HAR GHAR JAL
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The Har Ghar Jal initiative is likely to fall short of its target, with only 75% of village homes expected to have drinking water taps by April 2024.
- The Har Ghar Jal initiative aims to provide potable water connections to all rural households in India by 2024 under the Jal Jeevan Mission.
- Multiple sources and data analysis indicate that the initiative is likely to fall short of its target, with only 75% of village homes expected to have drinking water taps by April 2024.
- The scheme faced several challenges, including the COVID-19 pandemic, shortage of qualified manpower, state-specific issues, and the impact of the Russia-Ukraine war.
Challenges and Issues
- The pandemic led to delays in the implementation of the Har Ghar Jal initiative.
- Restrictions and disruptions affected the availability of resources and manpower required for the project.
Shortages of Steel and Cement:
- The ongoing Russia-Ukraine war resulted in major shortages of steel and cement, which are critical for manufacturing and connecting metal pipes.
- Price revisions and contract renegotiations caused delays in the supply of these materials.
Lack of Skilled Manpower:
- Many states faced challenges in finding enough skilled workers to construct tanks, cisterns, and water connections of acceptable quality.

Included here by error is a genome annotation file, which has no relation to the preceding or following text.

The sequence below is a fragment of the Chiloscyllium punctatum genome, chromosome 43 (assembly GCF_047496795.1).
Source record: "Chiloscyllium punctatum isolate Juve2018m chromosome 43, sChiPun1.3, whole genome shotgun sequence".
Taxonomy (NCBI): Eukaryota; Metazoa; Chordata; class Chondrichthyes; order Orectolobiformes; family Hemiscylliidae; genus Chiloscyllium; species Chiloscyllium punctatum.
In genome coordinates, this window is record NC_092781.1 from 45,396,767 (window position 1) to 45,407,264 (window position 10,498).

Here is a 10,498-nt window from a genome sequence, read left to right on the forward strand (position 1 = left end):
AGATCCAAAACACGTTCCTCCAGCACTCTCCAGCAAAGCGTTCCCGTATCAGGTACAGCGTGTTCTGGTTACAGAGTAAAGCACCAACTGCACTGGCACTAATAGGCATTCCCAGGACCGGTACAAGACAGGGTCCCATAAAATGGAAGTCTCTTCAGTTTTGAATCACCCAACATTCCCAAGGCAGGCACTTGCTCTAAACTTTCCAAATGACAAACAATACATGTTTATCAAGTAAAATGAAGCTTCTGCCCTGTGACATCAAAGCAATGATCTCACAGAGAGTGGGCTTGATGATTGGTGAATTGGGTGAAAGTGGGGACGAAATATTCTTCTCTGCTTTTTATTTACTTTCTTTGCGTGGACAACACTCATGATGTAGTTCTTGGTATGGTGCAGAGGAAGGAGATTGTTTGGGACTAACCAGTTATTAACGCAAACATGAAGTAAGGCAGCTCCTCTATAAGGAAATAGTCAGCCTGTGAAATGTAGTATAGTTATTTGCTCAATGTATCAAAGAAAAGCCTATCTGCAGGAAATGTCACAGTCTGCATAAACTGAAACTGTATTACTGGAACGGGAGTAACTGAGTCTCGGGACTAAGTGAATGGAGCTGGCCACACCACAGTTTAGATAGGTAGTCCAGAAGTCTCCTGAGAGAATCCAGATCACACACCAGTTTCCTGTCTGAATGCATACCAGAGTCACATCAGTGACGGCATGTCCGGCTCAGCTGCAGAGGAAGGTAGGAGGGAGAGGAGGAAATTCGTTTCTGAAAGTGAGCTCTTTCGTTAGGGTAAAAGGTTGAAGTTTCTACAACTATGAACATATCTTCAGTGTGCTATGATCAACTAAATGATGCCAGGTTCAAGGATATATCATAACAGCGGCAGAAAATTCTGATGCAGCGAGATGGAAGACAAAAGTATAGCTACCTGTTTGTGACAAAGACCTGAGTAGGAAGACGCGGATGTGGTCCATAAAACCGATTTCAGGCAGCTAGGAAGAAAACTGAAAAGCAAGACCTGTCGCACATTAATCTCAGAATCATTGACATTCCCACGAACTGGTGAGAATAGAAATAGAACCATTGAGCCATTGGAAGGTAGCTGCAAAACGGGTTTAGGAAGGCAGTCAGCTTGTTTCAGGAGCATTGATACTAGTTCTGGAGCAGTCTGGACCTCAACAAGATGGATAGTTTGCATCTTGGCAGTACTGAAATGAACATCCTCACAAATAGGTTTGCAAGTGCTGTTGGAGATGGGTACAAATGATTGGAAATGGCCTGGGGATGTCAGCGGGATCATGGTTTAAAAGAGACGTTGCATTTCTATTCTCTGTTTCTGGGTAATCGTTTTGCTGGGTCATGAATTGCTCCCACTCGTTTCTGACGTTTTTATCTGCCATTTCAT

- Rajasthan, for instance, struggled with the availability of water itself, while West Bengal and Kerala dealt with water contamination issues.
Progress and Expectations
- Officials expect about 75% of households to be covered by March 2024 and 80% by December.
- However, there are approximately one crore households (5% of the total) where work has not even begun, and some areas may not be fully connected until 2025-26.
Financial Outlay and Funding:
- The Jal Jeevan Mission has a financial outlay of ₹3.60 lakh crore, with the center funding 50% of the cost and states/union territories bearing the rest.
Reported Tap Connections:
- Data on the Jal Shakti Ministry portal indicates that about 63% of rural households have tap connections, benefiting approximately 9.1 crore households since 2019.
- However, there is a significant gap between reported and verified connections, with only 58,357 out of 1,68,000 villages being certified as 'Har Ghar Jal' villages.
- Uttar Pradesh witnessed a dramatic increase in the number of households with tap connections, but only a small percentage of villages have been certified.
- Rajasthan and West Bengal also showed progress, but the certification process is still lacking in many villages.
- The government relies on independent mechanisms for verification, including an audit agency and a panel of National WASH experts.
- A survey conducted in October 2022 found that only 62% of households in 5,298 reported 'Har Ghar Jal' villages had fully functional connections.
- Two states, Bihar and Telangana, did not certify their connection status as they did not rely on central funds for their drinking water supply programs.
- Certification involves prominently publicizing the Prime Minister and Chief Minister's images on posters, which some states are hesitant to do due to political reasons.
About Har Ghar Jal Initiative
- The Har Ghar Jal initiative is part of the Jal Jeevan Mission.
- Its objective is to provide potable water connections to all rural households in the country by 2024.
About Jal Jeevan Mission